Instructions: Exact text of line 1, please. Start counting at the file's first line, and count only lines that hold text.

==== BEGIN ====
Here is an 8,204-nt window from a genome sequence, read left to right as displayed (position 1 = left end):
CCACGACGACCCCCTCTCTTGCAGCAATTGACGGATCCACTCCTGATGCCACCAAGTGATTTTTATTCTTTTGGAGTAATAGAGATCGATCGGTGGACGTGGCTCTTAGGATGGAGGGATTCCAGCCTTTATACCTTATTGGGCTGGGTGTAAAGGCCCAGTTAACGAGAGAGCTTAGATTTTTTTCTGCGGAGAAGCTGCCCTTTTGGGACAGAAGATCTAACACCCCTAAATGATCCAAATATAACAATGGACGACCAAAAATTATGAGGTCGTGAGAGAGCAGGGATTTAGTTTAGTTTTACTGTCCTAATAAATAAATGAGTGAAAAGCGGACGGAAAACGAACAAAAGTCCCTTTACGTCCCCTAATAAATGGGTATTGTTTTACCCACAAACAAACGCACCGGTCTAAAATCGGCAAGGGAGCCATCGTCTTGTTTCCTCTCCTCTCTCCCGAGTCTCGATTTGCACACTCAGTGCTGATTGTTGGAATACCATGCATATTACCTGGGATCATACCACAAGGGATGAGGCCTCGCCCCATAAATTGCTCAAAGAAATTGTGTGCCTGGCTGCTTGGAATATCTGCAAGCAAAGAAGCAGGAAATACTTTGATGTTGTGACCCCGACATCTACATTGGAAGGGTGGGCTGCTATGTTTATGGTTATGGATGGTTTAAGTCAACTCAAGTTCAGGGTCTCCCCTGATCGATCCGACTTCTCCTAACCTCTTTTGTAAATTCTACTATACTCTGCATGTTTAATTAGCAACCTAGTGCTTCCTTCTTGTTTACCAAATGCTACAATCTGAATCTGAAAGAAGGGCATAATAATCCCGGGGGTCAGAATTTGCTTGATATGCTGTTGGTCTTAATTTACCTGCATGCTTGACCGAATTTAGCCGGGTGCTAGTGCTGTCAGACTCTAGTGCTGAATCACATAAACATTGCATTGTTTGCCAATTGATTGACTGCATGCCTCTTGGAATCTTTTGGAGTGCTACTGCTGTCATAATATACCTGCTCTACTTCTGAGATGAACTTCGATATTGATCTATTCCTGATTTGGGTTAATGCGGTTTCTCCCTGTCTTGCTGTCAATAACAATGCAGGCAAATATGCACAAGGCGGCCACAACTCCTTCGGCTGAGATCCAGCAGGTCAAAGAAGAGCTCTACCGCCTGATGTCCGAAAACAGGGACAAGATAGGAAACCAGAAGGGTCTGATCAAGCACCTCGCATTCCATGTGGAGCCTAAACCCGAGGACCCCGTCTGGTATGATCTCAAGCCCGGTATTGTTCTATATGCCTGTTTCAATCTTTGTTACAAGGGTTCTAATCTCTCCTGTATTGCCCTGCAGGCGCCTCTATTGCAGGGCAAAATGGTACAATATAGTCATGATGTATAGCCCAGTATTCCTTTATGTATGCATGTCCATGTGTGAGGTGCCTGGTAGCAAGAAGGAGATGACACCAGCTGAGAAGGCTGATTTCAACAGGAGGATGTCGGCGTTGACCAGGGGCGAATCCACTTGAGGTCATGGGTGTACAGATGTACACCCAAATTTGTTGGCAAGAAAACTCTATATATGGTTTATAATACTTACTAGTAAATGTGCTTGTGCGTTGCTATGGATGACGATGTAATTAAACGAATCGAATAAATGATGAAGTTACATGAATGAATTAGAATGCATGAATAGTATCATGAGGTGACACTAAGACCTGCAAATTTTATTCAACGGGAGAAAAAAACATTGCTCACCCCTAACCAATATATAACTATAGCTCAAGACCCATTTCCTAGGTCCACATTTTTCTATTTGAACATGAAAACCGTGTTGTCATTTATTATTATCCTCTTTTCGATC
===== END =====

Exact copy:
Here is an 8,204-nt window from a genome sequence, read left to right as displayed (position 1 = left end):